This is the day where longing flies from the hands like a dove,
the knowable bird, dirty as pigeons but deemed lovable,
carved into the backs of furniture, their necks into hard hearts
of wood. Somewhere there’s a well capped in your lawn.
Stones cold to the somewhere water’s dark throat.
Birds have regions and territories, and songs all their own.
Bones empty with flight.
Somewhere in their nougat of brain birds mate for life,
memorize her particular thatch of pintails, the beak’s errant dot.
A birthday. A way of taking coffee. A dove in mourning will hopscotch
the passing cars’ tires if its mate has been struck down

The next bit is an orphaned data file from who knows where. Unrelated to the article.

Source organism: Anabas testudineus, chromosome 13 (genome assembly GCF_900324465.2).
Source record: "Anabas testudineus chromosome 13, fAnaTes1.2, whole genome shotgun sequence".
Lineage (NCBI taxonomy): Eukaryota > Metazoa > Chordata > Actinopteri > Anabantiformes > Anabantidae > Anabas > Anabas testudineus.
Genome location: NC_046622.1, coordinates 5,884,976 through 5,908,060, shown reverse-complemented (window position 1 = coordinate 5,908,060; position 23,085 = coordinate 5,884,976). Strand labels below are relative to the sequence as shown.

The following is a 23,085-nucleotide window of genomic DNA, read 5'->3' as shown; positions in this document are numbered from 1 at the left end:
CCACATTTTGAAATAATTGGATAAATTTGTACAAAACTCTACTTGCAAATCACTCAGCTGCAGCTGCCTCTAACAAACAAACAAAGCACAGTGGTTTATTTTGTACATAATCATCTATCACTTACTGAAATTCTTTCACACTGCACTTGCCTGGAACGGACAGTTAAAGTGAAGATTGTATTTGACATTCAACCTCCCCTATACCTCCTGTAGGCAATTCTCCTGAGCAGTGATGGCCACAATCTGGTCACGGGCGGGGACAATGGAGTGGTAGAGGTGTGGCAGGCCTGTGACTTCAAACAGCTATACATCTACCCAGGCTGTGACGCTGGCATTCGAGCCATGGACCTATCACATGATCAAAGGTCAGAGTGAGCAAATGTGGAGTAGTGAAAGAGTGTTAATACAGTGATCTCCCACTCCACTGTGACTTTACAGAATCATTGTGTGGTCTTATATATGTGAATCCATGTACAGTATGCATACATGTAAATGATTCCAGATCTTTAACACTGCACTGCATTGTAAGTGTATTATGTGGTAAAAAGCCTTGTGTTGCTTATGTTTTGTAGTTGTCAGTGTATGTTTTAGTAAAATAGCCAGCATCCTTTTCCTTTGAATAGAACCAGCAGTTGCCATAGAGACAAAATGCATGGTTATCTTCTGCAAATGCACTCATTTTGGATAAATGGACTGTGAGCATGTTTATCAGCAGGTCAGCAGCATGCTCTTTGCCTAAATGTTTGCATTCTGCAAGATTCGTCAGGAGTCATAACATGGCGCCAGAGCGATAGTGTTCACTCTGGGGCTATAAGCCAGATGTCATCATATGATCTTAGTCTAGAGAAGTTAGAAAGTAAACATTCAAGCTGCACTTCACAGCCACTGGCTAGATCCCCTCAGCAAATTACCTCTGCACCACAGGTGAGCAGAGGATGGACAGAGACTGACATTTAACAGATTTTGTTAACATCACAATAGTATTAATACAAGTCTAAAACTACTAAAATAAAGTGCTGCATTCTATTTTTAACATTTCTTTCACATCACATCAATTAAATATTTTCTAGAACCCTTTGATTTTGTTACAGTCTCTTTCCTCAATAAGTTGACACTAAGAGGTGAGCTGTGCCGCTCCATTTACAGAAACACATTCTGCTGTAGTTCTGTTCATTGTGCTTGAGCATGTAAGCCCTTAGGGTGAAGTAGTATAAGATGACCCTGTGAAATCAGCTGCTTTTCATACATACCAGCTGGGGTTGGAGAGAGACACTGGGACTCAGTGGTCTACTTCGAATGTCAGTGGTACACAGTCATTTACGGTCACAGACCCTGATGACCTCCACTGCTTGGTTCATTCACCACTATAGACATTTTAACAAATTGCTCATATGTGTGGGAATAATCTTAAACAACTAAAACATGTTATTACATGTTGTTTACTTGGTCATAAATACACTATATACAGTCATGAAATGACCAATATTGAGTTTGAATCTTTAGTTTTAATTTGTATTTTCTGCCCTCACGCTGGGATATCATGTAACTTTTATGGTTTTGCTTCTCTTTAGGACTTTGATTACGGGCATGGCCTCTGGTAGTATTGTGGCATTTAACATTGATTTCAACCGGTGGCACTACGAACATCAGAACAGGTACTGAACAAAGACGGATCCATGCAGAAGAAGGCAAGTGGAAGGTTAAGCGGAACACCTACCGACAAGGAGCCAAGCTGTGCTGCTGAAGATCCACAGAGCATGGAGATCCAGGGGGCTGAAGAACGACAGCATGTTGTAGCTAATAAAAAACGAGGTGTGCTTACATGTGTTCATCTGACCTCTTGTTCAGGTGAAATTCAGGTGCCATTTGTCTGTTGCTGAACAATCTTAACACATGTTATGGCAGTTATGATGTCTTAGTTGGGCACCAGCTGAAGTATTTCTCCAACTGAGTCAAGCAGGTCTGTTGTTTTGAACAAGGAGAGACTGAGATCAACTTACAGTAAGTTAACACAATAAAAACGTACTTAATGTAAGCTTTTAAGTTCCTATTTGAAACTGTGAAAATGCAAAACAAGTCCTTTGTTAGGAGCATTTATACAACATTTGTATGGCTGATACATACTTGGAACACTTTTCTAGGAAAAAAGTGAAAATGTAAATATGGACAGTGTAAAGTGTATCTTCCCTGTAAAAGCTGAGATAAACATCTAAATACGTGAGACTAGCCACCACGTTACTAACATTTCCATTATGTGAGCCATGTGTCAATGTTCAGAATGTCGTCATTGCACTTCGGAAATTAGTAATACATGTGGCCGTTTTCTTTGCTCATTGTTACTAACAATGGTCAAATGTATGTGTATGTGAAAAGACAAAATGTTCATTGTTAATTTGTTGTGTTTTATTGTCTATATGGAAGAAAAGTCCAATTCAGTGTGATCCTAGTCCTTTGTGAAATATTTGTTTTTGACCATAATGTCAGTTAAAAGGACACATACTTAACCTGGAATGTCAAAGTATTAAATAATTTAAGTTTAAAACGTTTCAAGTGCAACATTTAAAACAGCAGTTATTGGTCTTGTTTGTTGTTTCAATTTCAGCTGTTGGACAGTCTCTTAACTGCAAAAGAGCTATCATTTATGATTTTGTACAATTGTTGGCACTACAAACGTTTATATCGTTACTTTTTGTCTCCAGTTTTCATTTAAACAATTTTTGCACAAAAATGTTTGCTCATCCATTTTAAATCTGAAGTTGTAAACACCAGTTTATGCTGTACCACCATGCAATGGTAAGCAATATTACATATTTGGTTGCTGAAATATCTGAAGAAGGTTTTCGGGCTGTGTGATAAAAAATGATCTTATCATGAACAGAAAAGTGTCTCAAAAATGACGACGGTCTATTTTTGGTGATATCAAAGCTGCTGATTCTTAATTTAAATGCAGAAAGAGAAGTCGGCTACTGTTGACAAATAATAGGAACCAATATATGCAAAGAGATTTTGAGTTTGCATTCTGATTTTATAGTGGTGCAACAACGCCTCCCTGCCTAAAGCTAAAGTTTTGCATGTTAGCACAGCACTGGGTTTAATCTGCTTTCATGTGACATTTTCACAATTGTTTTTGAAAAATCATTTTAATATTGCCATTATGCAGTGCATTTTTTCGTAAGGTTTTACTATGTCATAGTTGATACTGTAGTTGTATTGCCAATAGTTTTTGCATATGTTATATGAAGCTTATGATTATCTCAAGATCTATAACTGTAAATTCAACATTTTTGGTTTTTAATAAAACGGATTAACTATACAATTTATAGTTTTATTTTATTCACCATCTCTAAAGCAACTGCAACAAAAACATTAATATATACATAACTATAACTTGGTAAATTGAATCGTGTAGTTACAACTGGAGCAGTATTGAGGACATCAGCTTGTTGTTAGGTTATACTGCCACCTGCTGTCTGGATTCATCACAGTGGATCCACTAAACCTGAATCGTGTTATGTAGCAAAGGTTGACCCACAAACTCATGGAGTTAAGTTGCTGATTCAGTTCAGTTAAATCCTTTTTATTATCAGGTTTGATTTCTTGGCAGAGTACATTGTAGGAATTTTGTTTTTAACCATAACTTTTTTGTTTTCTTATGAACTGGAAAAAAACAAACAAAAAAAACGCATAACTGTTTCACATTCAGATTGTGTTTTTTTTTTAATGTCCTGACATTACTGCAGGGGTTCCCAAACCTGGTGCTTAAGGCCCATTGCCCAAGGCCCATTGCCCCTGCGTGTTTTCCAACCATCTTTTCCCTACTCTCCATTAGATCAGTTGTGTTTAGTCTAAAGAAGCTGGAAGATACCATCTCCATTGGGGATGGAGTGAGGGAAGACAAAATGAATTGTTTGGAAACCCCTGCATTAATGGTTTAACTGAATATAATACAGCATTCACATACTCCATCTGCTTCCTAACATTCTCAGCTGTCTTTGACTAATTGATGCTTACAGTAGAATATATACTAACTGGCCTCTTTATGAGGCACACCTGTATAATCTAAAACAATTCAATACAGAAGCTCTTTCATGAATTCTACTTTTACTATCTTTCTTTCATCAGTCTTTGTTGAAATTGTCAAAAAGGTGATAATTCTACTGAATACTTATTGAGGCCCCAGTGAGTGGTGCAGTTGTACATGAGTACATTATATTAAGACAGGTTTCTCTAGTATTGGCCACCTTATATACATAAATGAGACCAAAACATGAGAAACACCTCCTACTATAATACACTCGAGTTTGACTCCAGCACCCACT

by a wayward fender, a dove in mourning will shed actual tears,
it will wipe them with a handkerchief the size of a coin.
Not all of this appears in the book.
A dove will nest in the hair of the singular.
Birds too yellow to be doves.
And at the window you pull the crisp pages,
page after page of want, putting a name on everything.
Karen Skolfield lives in Massachusetts with her husband and two kids and teaches travel writing at the University of Massachusetts Amherst. She's a contributing editor at the literary magazine Bateau and her poems appeared last year or are forthcoming in The Adirondack Review, Apple Valley Review, Boxcar Poetry Review, Memorious, PANK, RATTLE, Slipstream, Tar River Poetry, Word Riot, and others.
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